After passing for 227 yards, raising his total to 3,117 (207.8 average), in Frankford's 27-6 AAAA Gold triumph over visiting Northeast, DiGiorgio talked about numerous aspects of QBing.
Fittingly, pretty much in passing, he mentioned that the nationally known Frankford Chargers youth program sent his career into overdrive and that the only reason he played for them was the diamond sport.
Through eighth grade, he played football for other nearby youth organizations, flip-flopping between the Oxford Circle Raiders and Moss Eagles. But after joining the Chargers for baseball, he decided to hang around for football, and a pair of wonderful 160-pound seasons resulted.
Then, DiGiorgio decided to play for Frankford High and the new coach, Will Doggett, opted to install a run-and-shoot offense favored by one of his new assistants, ex-Chargers boss Rasheed Muhammad; the Pioneers had been using the wing-T since 1965.
"I found out in summer workouts that they were putting in the new offense," DiGiorgio said. "It made for some pressure, but it showed they had faith in me. Putting so much trust in me; that meant a lot."
DiGiorgio thought about playing high school ball as a soph, but nixed the idea.
"I had a talk with'Cap' [former coach Mike Capriotti] and he was honest with me," Tim said. "He said they were sticking with the wing-T and the returning senior was pretty much guaranteed the job. So, even though it was still Pop Warner ball, I thought it would be good to remain with the Chargers another year."
This one was started 35 minutes late because of a moving ceremony, complete with a dozen ex-comrades on motorcyles, to honor the memory of deceased police officer Brian Lorenzo (Class of'82, 2-year varsity football player); his widow, Linda, was given a No. 47 jersey, and his badge number, 5591, was stenciled into the grass in the north end zone.
As mentioned in Tuesday's Daily News, DiGiorgio entered Friday's game needing 110 yards to hit 3,000.
He eclipsed that total (to 3,009) 18 seconds before halftime with a left-side toss to a kneeling Denzel Turbeville. A 51-yarder to Turbeville followed, placing the ball 4 yards from the end zone at 0:06, but the spike-it option was not exercised, and DiGiorgio was dumped for a 10-yard loss by outside linebacker David Pulliam, who was terrific throughout.
"He hit me a lot," said DiGiorgio, who finished 13-for-23. His career totals show 179 completions in 330 attempts (54.2 percent) and 35 TDs (at least one in every game). "And it seemed like he was the only one getting to me."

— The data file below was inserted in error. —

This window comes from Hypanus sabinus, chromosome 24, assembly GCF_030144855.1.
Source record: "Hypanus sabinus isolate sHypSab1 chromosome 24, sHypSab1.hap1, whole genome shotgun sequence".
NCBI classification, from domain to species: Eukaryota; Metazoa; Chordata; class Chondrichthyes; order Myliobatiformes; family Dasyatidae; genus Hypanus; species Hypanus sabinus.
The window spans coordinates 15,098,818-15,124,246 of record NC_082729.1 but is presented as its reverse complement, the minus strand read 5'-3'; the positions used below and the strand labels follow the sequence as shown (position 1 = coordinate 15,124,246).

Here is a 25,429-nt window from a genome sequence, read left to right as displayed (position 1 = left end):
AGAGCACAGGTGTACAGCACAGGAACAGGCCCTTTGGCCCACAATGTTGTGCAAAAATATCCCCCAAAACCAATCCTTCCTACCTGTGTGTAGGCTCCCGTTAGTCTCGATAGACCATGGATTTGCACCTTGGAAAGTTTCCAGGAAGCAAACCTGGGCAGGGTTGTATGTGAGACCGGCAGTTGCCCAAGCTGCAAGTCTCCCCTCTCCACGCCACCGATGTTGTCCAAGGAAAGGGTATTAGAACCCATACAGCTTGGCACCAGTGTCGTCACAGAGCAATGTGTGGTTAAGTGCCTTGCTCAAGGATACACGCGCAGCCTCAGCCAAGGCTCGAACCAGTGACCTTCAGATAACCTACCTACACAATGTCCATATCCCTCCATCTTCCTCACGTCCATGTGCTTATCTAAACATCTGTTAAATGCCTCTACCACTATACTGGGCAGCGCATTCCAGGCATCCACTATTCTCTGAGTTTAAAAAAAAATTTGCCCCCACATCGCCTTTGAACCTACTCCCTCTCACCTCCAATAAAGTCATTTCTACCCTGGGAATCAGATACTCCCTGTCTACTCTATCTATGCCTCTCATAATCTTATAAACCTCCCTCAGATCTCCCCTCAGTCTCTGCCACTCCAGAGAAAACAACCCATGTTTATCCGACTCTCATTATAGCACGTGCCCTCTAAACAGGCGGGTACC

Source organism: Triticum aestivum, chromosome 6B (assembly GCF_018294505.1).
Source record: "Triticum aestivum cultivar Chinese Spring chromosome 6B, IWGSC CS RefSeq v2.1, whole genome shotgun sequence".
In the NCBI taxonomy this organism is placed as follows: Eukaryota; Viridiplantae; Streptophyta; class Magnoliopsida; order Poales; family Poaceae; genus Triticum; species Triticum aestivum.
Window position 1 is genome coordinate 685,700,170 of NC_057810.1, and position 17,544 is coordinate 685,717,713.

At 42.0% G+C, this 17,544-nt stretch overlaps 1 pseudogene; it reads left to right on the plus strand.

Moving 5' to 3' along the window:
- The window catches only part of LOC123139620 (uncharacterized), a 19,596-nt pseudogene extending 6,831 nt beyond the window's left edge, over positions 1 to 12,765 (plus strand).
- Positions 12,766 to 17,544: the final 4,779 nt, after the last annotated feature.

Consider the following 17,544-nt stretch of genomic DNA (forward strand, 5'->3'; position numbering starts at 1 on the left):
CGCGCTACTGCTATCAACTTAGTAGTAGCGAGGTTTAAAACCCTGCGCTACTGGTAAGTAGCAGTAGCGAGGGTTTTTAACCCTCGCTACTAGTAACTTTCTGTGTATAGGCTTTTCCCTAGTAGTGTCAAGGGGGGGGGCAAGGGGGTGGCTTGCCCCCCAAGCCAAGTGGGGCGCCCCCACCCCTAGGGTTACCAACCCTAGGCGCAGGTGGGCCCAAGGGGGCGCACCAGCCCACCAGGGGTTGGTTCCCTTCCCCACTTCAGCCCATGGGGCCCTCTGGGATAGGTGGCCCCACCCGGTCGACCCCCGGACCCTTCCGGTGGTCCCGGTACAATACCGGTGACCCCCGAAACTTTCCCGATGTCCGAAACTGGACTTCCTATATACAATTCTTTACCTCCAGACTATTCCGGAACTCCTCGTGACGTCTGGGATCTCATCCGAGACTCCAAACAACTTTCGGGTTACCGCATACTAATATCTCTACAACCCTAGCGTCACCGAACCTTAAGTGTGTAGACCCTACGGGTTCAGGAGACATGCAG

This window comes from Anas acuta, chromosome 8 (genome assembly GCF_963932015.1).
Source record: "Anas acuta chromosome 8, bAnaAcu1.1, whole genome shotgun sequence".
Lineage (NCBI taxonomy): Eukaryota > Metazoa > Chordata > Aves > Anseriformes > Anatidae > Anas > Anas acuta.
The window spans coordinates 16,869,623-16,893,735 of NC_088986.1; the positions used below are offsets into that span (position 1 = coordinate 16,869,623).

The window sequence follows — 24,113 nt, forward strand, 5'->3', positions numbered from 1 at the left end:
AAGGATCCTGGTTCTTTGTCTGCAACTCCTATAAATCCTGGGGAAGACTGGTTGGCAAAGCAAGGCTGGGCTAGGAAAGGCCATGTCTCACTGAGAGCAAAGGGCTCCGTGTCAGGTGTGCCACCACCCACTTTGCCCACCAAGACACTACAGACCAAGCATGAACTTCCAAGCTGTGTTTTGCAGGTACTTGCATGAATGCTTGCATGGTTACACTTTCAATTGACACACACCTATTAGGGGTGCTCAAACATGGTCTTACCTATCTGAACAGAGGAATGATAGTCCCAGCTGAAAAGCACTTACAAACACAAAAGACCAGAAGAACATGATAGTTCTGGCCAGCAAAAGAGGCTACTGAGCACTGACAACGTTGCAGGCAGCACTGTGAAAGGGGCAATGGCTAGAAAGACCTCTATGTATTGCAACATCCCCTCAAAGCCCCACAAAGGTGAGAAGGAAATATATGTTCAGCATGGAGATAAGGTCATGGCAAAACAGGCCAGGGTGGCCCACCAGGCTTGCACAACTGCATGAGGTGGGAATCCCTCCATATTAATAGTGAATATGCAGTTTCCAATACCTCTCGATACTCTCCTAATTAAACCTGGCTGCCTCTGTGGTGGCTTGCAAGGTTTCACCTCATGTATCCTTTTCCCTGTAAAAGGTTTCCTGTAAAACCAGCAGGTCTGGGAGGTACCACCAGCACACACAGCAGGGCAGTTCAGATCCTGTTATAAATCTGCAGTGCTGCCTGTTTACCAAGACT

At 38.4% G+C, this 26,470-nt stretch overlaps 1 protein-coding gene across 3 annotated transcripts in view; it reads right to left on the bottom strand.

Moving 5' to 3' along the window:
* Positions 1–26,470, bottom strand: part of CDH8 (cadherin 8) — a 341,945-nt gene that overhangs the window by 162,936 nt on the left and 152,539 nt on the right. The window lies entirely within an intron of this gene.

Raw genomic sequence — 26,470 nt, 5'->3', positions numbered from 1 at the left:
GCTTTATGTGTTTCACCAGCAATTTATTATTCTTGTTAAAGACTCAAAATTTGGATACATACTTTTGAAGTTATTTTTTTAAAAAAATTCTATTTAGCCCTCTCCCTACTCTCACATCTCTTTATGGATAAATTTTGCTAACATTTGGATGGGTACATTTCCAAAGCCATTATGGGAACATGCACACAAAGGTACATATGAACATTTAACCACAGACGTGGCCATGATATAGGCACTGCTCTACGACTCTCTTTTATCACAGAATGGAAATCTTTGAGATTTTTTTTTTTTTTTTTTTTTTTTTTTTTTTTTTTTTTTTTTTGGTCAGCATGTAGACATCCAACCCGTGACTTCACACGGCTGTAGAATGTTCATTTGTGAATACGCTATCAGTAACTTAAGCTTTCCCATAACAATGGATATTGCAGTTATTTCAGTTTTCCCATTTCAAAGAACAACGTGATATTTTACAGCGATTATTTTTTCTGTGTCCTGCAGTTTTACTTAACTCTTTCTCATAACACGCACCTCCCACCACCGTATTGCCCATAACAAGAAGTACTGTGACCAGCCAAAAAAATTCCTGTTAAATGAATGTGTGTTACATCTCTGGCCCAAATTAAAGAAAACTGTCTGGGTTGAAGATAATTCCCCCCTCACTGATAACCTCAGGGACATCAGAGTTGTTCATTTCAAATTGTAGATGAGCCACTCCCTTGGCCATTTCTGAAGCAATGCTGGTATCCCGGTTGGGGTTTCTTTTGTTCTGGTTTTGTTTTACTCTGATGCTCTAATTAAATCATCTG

Almost. Pulliam registered four of Northeast's five sacks (for 26 yards) while adding two tackles for losses.
DiGiorgio's beefsters were center Lorenz "Bubbles" Compton, guards Will Robinson and Carlos Saldano, and tackles Kelvin Coit and Unique Davis. The tight end was Wydell "Woo Woo" Compton. Yet another Compton brother, Renz, aka "Rodeo," was one of the wideouts. Lorenz and Renz are twins. Wydell is their younger brother.
"Every time we have a good play, I praise the linemen in the huddle," DiGiorgio said. "If we don't, it's just, 'On to the next play. That one's over.' "
DiGiorgio said he does not pattern his approach after one specific NFL quarterback, but instead looks for bits here, pieces there.
"How one guy drops back. How another reads the field," he said. "I do like how Peyton Manning gets the ball out quick to avoid sacks.
"My favorite passes? Well, I do like going deep. And I like sideline patterns, the 10-and-outs and comebacks. Oh, and I like drags . . . Yeah, pretty much everything."
DiGiorgio's father, Joe, who's quite the animated spectator, is his No. 1 fan.
"Sometimes we'll watch the tapes together, but usually it's separate," Tim said. "Then he'll tell me what he saw, and I'll do the same."
DiGiorgio's TD pass, a 5-yarder, went to Wydell Compton (4-38). Turbeville posted five catches for 133 yards, while three scores went to rusher Damion Samuels (13-58). Northeast scored on Daquan Bohannan's 75-yard connection with Devon Dillard.
DiGiorgio, who lives on the 1900 block of Granite Street, a short walk from the Chargers' complex, is receiving varying levels of interest from Penn State, Rutgers, Boston College and Villanova, among others. He wants to become an accountant.
And he wouldn't mind playing quarterback forever.
"I like throwing the ball," he said, simply. "I like making plays. I like having the game in my hands."
Let there be a night game
Danny Algeo, Cardinal O'Hara's coach, announced Friday that the Lions' Catholic AAA game with Archbishop Wood will be played next Friday, 7 p.m., on O'Hara's campus. Visiting stands and lights have just been installed, and O'Hara is the only Catholic League school that plays varsity games on campus.
"This is pretty exciting!!" he noted via a text message.
Contact Ted Silary at firstname.lastname@example.org.
High school coverage online at www.philly.com/rally.